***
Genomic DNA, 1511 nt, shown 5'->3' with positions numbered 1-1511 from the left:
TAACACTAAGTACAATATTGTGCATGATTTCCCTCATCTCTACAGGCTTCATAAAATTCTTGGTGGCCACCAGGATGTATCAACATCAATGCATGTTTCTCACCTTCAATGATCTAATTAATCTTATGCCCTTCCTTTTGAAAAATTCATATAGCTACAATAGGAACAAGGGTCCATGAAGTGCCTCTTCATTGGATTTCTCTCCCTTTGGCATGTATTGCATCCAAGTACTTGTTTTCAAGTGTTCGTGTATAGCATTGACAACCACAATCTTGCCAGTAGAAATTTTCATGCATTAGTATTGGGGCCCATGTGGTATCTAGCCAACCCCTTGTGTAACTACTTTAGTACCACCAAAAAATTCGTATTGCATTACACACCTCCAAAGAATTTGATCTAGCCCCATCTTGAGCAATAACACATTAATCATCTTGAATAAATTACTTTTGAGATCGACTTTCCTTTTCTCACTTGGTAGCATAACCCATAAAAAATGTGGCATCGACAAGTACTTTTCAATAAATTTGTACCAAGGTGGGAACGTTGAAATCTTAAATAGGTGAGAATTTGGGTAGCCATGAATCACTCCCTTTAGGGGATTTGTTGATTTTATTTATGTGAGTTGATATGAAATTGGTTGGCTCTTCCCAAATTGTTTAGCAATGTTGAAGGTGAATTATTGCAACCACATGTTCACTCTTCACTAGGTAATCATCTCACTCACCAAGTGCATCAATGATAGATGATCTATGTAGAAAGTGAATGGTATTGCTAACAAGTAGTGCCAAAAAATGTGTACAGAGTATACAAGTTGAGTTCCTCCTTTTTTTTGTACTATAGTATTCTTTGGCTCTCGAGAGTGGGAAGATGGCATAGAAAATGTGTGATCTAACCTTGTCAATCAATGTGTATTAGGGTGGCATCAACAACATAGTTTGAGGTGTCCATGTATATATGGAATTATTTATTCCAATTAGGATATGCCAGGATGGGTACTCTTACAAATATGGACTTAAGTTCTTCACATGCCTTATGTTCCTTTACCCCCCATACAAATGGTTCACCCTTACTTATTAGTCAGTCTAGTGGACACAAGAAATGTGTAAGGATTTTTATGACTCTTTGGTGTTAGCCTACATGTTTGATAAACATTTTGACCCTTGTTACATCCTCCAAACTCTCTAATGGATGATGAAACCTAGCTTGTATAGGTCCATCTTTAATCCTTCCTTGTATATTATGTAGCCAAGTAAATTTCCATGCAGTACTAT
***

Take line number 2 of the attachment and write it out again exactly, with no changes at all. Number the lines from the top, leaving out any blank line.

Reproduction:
TAACACTAAGTACAATATTGTGCATGATTTCCCTCATCTCTACAGGCTTCATAAAATTCTTGGTGGCCACCAGGATGTATCAACATCAATGCATGTTTCTCACCTTCAATGATCTAATTAATCTTATGCCCTTCCTTTTGAAAAATTCATATAGCTACAATAGGAACAAGGGTCCATGAAGTGCCTCTTCATTGGATTTCTCTCCCTTTGGCATGTATTGCATCCAAGTACTTGTTTTCAAGTGTTCGTGTATAGCATTGACAACCACAATCTTGCCAGTAGAAATTTTCATGCATTAGTATTGGGGCCCATGTGGTATCTAGCCAACCCCTTGTGTAACTACTTTAGTACCACCAAAAAATTCGTATTGCATTACACACCTCCAAAGAATTTGATCTAGCCCCATCTTGAGCAATAACACATTAATCATCTTGAATAAATTACTTTTGAGATCGACTTTCCTTTTCTCACTTGGTAGCATAACCCATAAAAAATGTGGCATCGACAAGTACTTTTCAATAAATTTGTACCAAGGTGGGAACGTTGAAATCTTAAATAGGTGAGAATTTGGGTAGCCATGAATCACTCCCTTTAGGGGATTTGTTGATTTTATTTATGTGAGTTGATATGAAATTGGTTGGCTCTTCCCAAATTGTTTAGCAATGTTGAAGGTGAATTATTGCAACCACATGTTCACTCTTCACTAGGTAATCATCTCACTCACCAAGTGCATCAATGATAGATGATCTATGTAGAAAGTGAATGGTATTGCTAACAAGTAGTGCCAAAAAATGTGTACAGAGTATACAAGTTGAGTTCCTCCTTTTTTTTGTACTATAGTATTCTTTGGCTCTCGAGAGTGGGAAGATGGCATAGAAAATGTGTGATCTAACCTTGTCAATCAATGTGTATTAGGGTGGCATCAACAACATAGTTTGAGGTGTCCATGTATATATGGAATTATTTATTCCAATTAGGATATGCCAGGATGGGTACTCTTACAAATATGGACTTAAGTTCTTCACATGCCTTATGTTCCTTTACCCCCCATACAAATGGTTCACCCTTACTTATTAGTCAGTCTAGTGGACACAAGAAATGTGTAAGGATTTTTATGACTCTTTGGTGTTAGCCTACATGTTTGATAAACATTTTGACCCTTGTTACATCCTCCAAACTCTCTAATGGATGATGAAACCTAGCTTGTATAGGTCCATCTTTAATCCTTCCTTGTATATTATGTAGCCAAGTAAATTTCCATGCAGTACTAT